A key objective of the Action Plan for Jobs process when it commenced in 2012 was to support the creation of 100,000 new jobs in the economy by 2016. This target has been exceeded, but tackling youth unemployment remains a challenge, one that is shared by many EU member states. In spite of economic recovery across most of the EU, the youth unemployment rate still exceeds 20% in many countries. In Ireland, the rate fell from a peak of over 30% in early 2012 to 20.7% in the third quarter of 2015. However, this is still more than double the national average of 8.9%, so our efforts must continue in order to support young people who are unemployed.
The Action Plan for Jobs is complemented by the Government's Pathways to Work strategy, which seeks to ensure that as many as possible of the jobs being created in the economy as it recovers are taken up by people on the live register. Pathways to Work is co-ordinated by the Department of Social Protection and focuses on actions to engage with and support the long-term unemployed and youth jobseekers on the live register. Within the pathways strategy, the Youth Guarantee sets a medium-term objective of ensuring that young people receive an offer of employment, education or training within four months of becoming unemployed.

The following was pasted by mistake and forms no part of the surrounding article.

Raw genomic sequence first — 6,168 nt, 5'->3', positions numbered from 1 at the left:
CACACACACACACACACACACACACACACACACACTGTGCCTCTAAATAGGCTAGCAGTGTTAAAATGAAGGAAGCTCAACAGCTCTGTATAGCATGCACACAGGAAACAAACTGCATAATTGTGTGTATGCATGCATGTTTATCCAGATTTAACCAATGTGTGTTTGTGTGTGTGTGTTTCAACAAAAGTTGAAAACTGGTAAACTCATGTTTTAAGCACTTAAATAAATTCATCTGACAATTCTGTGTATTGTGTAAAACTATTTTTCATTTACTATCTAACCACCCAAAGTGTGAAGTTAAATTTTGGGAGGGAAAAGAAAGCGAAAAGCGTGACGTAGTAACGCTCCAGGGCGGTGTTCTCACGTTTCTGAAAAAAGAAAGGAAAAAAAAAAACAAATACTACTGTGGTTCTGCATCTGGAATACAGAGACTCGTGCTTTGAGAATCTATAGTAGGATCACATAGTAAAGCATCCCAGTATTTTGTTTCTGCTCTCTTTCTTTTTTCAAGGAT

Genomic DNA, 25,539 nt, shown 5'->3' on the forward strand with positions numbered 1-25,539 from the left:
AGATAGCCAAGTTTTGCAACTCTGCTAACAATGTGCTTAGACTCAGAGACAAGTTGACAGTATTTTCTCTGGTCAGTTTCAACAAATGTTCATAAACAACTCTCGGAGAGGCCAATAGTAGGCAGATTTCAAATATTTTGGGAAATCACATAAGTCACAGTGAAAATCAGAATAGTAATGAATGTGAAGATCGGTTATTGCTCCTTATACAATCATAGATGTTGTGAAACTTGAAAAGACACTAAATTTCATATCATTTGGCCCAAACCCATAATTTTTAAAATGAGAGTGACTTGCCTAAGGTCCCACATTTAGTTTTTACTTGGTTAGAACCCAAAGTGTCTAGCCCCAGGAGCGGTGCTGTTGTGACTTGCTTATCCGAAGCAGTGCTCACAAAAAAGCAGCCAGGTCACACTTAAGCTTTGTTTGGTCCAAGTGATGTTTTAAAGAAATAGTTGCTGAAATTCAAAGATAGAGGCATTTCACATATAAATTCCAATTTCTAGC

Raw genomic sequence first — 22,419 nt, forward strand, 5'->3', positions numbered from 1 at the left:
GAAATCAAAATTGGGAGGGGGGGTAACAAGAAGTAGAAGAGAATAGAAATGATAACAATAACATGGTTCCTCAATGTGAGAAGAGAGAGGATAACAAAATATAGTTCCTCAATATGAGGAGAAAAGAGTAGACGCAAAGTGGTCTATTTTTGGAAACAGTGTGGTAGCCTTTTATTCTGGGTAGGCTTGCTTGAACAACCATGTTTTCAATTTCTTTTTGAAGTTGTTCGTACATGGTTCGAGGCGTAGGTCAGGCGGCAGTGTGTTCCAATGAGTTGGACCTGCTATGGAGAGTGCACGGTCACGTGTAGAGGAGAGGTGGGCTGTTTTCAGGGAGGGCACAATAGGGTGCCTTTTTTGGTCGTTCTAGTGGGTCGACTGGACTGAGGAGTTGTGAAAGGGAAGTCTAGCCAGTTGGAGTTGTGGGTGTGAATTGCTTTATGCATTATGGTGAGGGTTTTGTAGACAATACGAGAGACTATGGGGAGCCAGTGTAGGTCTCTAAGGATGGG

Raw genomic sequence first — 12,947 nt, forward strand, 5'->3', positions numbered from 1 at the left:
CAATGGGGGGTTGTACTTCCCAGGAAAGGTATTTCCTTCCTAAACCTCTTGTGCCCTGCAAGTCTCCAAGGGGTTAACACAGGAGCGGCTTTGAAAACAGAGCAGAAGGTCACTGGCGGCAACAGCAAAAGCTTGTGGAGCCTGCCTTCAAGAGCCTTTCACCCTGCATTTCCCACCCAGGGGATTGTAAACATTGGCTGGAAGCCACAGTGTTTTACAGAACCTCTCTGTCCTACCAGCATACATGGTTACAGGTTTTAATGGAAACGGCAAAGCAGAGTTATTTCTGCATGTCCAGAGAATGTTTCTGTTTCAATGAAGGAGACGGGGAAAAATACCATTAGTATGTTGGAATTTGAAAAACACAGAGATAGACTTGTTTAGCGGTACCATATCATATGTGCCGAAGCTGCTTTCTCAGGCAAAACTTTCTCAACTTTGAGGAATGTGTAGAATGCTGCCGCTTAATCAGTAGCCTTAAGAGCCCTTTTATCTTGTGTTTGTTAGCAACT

Our Minister, Deputy Bruton, has placed a strong emphasis on supporting entrepreneurship, including young entrepreneurs. A key initiative in this regard is Ireland's Best Young Entrepreneur, IBYT, competition, which was introduced last year. This initiative, which is run by the LEOs, builds from county-level competitions to regional and national finals. The competition has a total fund of €2 million and the overall national winners can receive an investment in their businesses of up to €70,000. This year, the competition attracted 1,400 applicants aged between 18 and 30 years, representing a 40% increase on last year. Twenty-four young entrepreneurs have reached the national finals, which will take place in the coming weeks.